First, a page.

- Seven recently discovered spiders all belong to the genus Ochyrocera and were found in the iron caves of Floresta Nacional de Carajás in the northern Brazilian state of Pará.
- While all seven species can live and breed without sunlight, they’re not necessarily consigned to the deepest depths of the underworld. The same cannot be said for some of the new spiders’ namesakes, however.
- Researchers with the Sao Paulo, Brazil-based Instituto Butantan have named the seven new spiders in honor of characters from fantasy works like The Lord of the Rings and the Harry Potter series.
The worlds created by fantasy authors like J. R. R. Tolkien and J. K. Rowling are perhaps best known for their magicians and mythical beasts like dragons, but it would appear one real-life creature, the spider, is just as mysterious to some people, because spiders have often been featured prominently as characters in fantastic literature, as well.
Many of these true-to-life fantasy creatures are now getting some of the recognition they deserve as Brazilian researchers have named seven newly discovered spider species in honor of characters from works like The Lord of the Rings and the Harry Potter series.
The seven new spiders all belong to the genus Ochyrocera and were found in the iron caves of Floresta Nacional de Carajás in the northern Brazilian state of Pará. But while they were discovered primarily in caves, the 2,000 specimens gathered by researchers with the Sao Paulo, Brazil-based Instituto Butantan do not exhibit what are called “troglomorphic characteristics” — physical attributes like a lack of pigmentation and diminished or missing eyes that are typical adaptations for species that live exclusively underground or in caves.
Instead, the spiders are what’s known as “edaphic troglophile species,” meaning they’re “capable of completing [their] life cycle in soil, shallow subterranean habitats, or caves,” the researchers write in a study published in the journal ZooKeys in which they described the seven new species to science. Two of the seven new species were actually collected outside of caves.
In other words, they can live and breed without sunlight, but they’re not necessarily consigned to the deepest depths of the underworld. The same cannot be said for some of the new spiders’ namesakes, however.
For instance, the great spider Shelob, who appears in Tolkien’s The Two Towers, dwells in a lair beneath Cirith Ungol, “the Pass of the Spider.” In Portuguese, Shelob is translated as ‘Laracna’ — and hence one of the new species was named Ochyrocera laracna.
Ochyrocera ungoliant, meanwhile, is a reference to Ungoliant, “an evil spider spirit created by J. R. R. Tolkien in the book ‘The Silmarillion,’” the researchers write in the study.
Atlach-Nacha, “The Spider God” of H.P. Lovecraft’s Cthulhu Mythos, originally came from Saturn but is now imprisoned in a cave beneath the fictional Mount Voormithadreth. Ochyrocera atlachnacha was one of the most abundant species collected in the caves of Floresta Nacional de Carajás by the Instituto Butantan researchers.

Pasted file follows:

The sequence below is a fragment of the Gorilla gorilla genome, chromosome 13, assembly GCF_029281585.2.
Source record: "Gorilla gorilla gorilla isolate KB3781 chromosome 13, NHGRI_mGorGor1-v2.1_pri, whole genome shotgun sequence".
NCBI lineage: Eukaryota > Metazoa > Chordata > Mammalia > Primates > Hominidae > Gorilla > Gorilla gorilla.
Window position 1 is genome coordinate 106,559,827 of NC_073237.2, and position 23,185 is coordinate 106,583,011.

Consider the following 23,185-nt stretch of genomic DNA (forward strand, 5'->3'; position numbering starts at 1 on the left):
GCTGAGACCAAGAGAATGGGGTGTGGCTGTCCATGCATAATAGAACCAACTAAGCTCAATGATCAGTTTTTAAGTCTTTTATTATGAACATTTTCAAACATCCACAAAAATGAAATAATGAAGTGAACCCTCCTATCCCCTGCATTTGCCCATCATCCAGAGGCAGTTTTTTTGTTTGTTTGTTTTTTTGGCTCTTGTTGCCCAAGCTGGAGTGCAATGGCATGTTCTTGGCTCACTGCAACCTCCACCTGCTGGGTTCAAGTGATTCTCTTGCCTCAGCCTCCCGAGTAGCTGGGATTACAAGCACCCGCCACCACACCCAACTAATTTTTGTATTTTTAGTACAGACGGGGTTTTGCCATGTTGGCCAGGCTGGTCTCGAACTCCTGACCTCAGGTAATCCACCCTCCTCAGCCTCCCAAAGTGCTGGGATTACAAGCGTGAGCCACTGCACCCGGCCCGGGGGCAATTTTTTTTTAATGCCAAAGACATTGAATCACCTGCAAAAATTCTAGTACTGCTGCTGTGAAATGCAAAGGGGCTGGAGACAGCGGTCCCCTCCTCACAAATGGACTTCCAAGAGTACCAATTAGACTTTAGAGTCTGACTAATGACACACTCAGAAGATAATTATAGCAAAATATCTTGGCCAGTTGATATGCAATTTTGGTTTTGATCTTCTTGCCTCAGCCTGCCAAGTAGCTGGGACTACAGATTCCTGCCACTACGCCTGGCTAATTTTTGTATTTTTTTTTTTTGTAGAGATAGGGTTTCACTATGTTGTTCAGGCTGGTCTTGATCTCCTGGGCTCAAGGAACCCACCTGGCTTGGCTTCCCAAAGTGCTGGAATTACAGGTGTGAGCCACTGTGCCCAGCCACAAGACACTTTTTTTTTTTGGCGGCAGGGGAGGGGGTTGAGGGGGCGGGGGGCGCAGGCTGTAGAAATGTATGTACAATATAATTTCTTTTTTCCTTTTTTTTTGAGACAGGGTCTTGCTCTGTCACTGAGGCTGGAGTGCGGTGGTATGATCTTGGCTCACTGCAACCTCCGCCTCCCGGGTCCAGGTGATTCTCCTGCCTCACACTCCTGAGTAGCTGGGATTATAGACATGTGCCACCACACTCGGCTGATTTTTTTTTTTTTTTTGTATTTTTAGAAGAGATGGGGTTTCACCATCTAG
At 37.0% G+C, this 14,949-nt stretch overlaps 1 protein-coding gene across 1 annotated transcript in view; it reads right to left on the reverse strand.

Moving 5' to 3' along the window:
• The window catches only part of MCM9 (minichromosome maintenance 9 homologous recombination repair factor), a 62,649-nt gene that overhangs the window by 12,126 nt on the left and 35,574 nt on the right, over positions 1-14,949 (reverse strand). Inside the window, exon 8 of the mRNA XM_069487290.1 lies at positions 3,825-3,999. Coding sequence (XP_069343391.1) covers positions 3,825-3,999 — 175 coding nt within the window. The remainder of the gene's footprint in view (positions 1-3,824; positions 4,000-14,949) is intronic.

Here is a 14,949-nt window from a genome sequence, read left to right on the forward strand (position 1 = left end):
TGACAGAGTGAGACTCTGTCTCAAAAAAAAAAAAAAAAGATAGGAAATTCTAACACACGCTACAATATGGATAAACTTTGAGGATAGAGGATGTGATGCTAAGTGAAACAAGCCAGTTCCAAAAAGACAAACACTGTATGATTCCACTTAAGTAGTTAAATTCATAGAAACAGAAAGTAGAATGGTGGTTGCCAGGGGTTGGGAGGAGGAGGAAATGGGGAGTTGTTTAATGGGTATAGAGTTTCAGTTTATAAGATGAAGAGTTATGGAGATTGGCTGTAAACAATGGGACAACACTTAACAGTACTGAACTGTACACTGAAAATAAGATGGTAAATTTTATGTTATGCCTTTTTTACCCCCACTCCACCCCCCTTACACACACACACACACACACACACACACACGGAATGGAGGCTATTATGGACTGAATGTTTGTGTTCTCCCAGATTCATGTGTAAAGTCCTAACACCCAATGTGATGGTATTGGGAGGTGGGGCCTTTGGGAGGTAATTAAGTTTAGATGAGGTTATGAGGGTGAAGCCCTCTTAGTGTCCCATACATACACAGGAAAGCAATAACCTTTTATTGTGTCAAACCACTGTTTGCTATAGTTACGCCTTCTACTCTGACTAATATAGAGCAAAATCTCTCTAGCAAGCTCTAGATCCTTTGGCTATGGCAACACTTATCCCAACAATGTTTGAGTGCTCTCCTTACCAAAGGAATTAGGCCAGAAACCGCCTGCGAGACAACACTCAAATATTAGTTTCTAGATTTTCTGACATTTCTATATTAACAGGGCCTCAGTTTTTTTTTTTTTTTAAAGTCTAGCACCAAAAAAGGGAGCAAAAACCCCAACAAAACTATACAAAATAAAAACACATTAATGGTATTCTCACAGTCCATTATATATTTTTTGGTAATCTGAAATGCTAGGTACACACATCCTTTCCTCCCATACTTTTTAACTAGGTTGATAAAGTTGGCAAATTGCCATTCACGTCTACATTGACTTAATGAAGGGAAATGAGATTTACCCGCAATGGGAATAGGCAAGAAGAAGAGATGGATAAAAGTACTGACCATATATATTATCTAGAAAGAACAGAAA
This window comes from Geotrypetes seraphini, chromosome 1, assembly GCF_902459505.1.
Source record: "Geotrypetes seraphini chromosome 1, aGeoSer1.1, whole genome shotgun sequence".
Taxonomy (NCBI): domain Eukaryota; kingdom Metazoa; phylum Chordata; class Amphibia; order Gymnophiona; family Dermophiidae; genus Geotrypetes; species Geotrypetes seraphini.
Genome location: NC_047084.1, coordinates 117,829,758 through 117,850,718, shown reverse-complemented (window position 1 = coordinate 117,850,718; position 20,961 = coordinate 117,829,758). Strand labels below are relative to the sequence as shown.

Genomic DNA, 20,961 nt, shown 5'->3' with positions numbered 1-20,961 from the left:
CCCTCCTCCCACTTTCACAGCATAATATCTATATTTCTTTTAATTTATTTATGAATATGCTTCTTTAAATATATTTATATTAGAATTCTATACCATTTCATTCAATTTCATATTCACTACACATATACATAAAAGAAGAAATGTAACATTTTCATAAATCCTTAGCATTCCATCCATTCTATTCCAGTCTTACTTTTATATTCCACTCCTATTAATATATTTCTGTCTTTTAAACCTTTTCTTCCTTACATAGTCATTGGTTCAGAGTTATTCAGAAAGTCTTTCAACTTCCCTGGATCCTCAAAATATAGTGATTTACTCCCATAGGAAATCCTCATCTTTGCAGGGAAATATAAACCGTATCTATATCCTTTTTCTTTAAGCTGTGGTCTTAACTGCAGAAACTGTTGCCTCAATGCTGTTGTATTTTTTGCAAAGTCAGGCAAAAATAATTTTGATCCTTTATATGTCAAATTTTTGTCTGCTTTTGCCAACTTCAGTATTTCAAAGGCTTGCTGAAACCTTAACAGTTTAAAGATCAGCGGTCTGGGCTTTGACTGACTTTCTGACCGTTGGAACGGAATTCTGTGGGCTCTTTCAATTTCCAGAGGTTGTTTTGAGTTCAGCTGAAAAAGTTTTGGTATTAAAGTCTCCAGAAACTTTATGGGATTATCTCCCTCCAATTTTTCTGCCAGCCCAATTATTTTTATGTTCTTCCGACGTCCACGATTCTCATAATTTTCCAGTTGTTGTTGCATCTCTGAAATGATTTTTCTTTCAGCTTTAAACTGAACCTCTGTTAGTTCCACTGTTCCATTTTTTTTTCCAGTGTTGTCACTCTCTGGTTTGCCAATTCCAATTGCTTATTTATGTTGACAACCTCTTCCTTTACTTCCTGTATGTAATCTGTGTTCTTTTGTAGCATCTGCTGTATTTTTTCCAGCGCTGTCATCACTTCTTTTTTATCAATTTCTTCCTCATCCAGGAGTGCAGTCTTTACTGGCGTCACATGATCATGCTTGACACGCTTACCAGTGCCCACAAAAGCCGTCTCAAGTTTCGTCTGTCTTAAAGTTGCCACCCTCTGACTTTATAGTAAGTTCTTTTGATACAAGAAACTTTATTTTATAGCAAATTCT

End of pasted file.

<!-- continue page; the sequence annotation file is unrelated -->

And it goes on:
Not all of the fictional spiders that inspired the researchers live underground, however. Aragog, a small-elephant-sized spider with a taste for human flesh whom Rowling wrote about in Harry Potter and the Chamber of Secrets, lives in the Forbidden Forest. Ochyrocera aragogue, on the other hand, was found exclusively in the caves of the Carajás region.
Some of the new species were actually named after friendly fictional spiders. Ochyrocera charlotte was named after the eponymous spider from E.B. White’s classic Charlotte’s Web, while Ochyrocera misspider was named for Little Miss Spider, the main character in several children’s books by David Kirk.
Lastly, there’s Ochyrocera varys, inspired by Lord Varys, a character in George R. R. Martin’s Game of Thrones books who is often referred to as “The Spider” because, as a spymaster, he weaves his web of influence across Westeros.
The researchers note that there are likely to be many more Ochyrocera species yet to be discovered in the Carajás region of northern Brazil, as the spiders have not been the focus of much research. But they also warn that the area and its biodiversity are potentially threatened by mining activities.
“Most specimens of all the species herein described are located in caves in the Floresta Nacional de Carajás,” they write in the study. “This area has been an environmental impact target due to the mining process. The effect of this impact in local spider populations has not yet been fully evaluated, especially as large samplings are lacking in other areas, especially those outside caves.”
• Brescovit, A. D., Cizauskas, I., & Mota, L. P. (2018). Seven new species of the spider genus Ochyrocera from caves in Floresta Nacional de Carajás, PA, Brazil (Araneae, Ochyroceratidae). ZooKeys 726: 87–130. doi:10.3897/zookeys.726.19778
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